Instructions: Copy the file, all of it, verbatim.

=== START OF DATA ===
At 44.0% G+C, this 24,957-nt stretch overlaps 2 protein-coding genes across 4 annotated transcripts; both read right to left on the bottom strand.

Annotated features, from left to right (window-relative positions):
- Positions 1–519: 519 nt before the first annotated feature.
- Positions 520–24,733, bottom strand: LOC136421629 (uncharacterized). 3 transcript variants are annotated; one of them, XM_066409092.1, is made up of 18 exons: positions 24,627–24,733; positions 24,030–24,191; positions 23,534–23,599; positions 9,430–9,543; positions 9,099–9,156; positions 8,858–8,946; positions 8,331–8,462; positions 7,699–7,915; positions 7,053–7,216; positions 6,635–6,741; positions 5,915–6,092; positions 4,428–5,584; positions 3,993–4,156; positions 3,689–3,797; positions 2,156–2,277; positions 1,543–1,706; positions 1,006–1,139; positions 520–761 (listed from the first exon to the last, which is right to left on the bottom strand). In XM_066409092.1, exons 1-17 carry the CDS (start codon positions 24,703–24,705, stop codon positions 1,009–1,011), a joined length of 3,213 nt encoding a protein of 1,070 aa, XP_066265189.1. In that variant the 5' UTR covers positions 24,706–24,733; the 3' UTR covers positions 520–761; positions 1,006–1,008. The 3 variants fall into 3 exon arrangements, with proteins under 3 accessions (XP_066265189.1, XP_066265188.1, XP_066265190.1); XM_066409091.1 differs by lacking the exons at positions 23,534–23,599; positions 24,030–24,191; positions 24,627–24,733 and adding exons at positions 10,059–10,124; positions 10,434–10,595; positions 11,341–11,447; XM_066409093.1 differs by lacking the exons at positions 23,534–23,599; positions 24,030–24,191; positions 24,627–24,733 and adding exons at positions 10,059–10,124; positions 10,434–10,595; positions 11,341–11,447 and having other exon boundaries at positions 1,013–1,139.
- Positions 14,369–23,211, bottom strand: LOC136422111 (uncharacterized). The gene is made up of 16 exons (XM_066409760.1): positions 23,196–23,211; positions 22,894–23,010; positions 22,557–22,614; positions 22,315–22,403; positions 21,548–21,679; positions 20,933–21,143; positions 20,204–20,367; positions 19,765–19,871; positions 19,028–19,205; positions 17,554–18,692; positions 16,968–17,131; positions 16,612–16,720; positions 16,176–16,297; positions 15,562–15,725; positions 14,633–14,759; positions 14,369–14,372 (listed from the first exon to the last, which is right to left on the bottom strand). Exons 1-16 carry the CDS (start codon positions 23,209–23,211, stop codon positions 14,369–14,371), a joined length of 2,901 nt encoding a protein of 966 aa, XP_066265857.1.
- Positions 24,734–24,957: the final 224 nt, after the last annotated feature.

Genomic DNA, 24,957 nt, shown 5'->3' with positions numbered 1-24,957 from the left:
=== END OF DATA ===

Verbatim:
At 44.0% G+C, this 24,957-nt stretch overlaps 2 protein-coding genes across 4 annotated transcripts; both read right to left on the bottom strand.

Annotated features, from left to right (window-relative positions):
- Positions 1–519: 519 nt before the first annotated feature.
- Positions 520–24,733, bottom strand: LOC136421629 (uncharacterized). 3 transcript variants are annotated; one of them, XM_066409092.1, is made up of 18 exons: positions 24,627–24,733; positions 24,030–24,191; positions 23,534–23,599; positions 9,430–9,543; positions 9,099–9,156; positions 8,858–8,946; positions 8,331–8,462; positions 7,699–7,915; positions 7,053–7,216; positions 6,635–6,741; positions 5,915–6,092; positions 4,428–5,584; positions 3,993–4,156; positions 3,689–3,797; positions 2,156–2,277; positions 1,543–1,706; positions 1,006–1,139; positions 520–761 (listed from the first exon to the last, which is right to left on the bottom strand). In XM_066409092.1, exons 1-17 carry the CDS (start codon positions 24,703–24,705, stop codon positions 1,009–1,011), a joined length of 3,213 nt encoding a protein of 1,070 aa, XP_066265189.1. In that variant the 5' UTR covers positions 24,706–24,733; the 3' UTR covers positions 520–761; positions 1,006–1,008. The 3 variants fall into 3 exon arrangements, with proteins under 3 accessions (XP_066265189.1, XP_066265188.1, XP_066265190.1); XM_066409091.1 differs by lacking the exons at positions 23,534–23,599; positions 24,030–24,191; positions 24,627–24,733 and adding exons at positions 10,059–10,124; positions 10,434–10,595; positions 11,341–11,447; XM_066409093.1 differs by lacking the exons at positions 23,534–23,599; positions 24,030–24,191; positions 24,627–24,733 and adding exons at positions 10,059–10,124; positions 10,434–10,595; positions 11,341–11,447 and having other exon boundaries at positions 1,013–1,139.
- Positions 14,369–23,211, bottom strand: LOC136422111 (uncharacterized). The gene is made up of 16 exons (XM_066409760.1): positions 23,196–23,211; positions 22,894–23,010; positions 22,557–22,614; positions 22,315–22,403; positions 21,548–21,679; positions 20,933–21,143; positions 20,204–20,367; positions 19,765–19,871; positions 19,028–19,205; positions 17,554–18,692; positions 16,968–17,131; positions 16,612–16,720; positions 16,176–16,297; positions 15,562–15,725; positions 14,633–14,759; positions 14,369–14,372 (listed from the first exon to the last, which is right to left on the bottom strand). Exons 1-16 carry the CDS (start codon positions 23,209–23,211, stop codon positions 14,369–14,371), a joined length of 2,901 nt encoding a protein of 966 aa, XP_066265857.1.
- Positions 24,734–24,957: the final 224 nt, after the last annotated feature.

Genomic DNA, 24,957 nt, shown 5'->3' with positions numbered 1-24,957 from the left: